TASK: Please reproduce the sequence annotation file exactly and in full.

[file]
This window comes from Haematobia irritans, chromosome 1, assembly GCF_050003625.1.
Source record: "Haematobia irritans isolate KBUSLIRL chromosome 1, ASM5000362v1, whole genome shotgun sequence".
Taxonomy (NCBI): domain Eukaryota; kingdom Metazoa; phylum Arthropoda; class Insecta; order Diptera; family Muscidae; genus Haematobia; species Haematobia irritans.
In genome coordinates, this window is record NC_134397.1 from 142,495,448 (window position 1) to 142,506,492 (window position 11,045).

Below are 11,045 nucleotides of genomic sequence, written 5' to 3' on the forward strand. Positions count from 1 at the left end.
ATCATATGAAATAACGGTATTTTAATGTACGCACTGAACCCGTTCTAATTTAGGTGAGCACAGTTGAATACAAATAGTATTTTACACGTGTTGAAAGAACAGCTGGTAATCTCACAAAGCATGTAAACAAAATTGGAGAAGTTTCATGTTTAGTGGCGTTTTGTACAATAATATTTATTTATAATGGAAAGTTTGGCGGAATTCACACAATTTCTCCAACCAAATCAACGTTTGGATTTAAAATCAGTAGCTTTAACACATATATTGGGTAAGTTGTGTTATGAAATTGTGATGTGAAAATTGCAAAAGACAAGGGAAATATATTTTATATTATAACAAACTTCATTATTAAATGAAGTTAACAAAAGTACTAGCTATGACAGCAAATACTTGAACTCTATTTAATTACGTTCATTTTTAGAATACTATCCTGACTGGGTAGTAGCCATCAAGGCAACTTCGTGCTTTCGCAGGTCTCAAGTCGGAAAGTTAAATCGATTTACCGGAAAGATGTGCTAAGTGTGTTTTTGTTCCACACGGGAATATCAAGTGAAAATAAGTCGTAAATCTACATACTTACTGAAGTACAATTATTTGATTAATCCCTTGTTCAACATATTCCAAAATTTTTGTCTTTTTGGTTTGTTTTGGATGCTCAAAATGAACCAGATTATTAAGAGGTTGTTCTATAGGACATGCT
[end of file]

This window comes from Haematobia irritans, chromosome 1, assembly GCF_050003625.1.
Source record: "Haematobia irritans isolate KBUSLIRL chromosome 1, ASM5000362v1, whole genome shotgun sequence".
Taxonomy (NCBI): domain Eukaryota; kingdom Metazoa; phylum Arthropoda; class Insecta; order Diptera; family Muscidae; genus Haematobia; species Haematobia irritans.
In genome coordinates, this window is record NC_134397.1 from 142,495,448 (window position 1) to 142,506,492 (window position 11,045).

Below are 11,045 nucleotides of genomic sequence, written 5' to 3' on the forward strand. Positions count from 1 at the left end.
ATCATATGAAATAACGGTATTTTAATGTACGCACTGAACCCGTTCTAATTTAGGTGAGCACAGTTGAATACAAATAGTATTTTACACGTGTTGAAAGAACAGCTGGTAATCTCACAAAGCATGTAAACAAAATTGGAGAAGTTTCATGTTTAGTGGCGTTTTGTACAATAATATTTATTTATAATGGAAAGTTTGGCGGAATTCACACAATTTCTCCAACCAAATCAACGTTTGGATTTAAAATCAGTAGCTTTAACACATATATTGGGTAAGTTGTGTTATGAAATTGTGATGTGAAAATTGCAAAAGACAAGGGAAATATATTTTATATTATAACAAACTTCATTATTAAATGAAGTTAACAAAAGTACTAGCTATGACAGCAAATACTTGAACTCTATTTAATTACGTTCATTTTTAGAATACTATCCTGACTGGGTAGTAGCCATCAAGGCAACTTCGTGCTTTCGCAGGTCTCAAGTCGGAAAGTTAAATCGATTTACCGGAAAGATGTGCTAAGTGTGTTTTTGTTCCACACGGGAATATCAAGTGAAAATAAGTCGTAAATCTACATACTTACTGAAGTACAATTATTTGATTAATCCCTTGTTCAACATATTCCAAAATTTTTGTCTTTTTGGTTTGTTTTGGATGCTCAAAATGAACCAGATTATTAAGAGGTTGTTCTATAGGACATGCT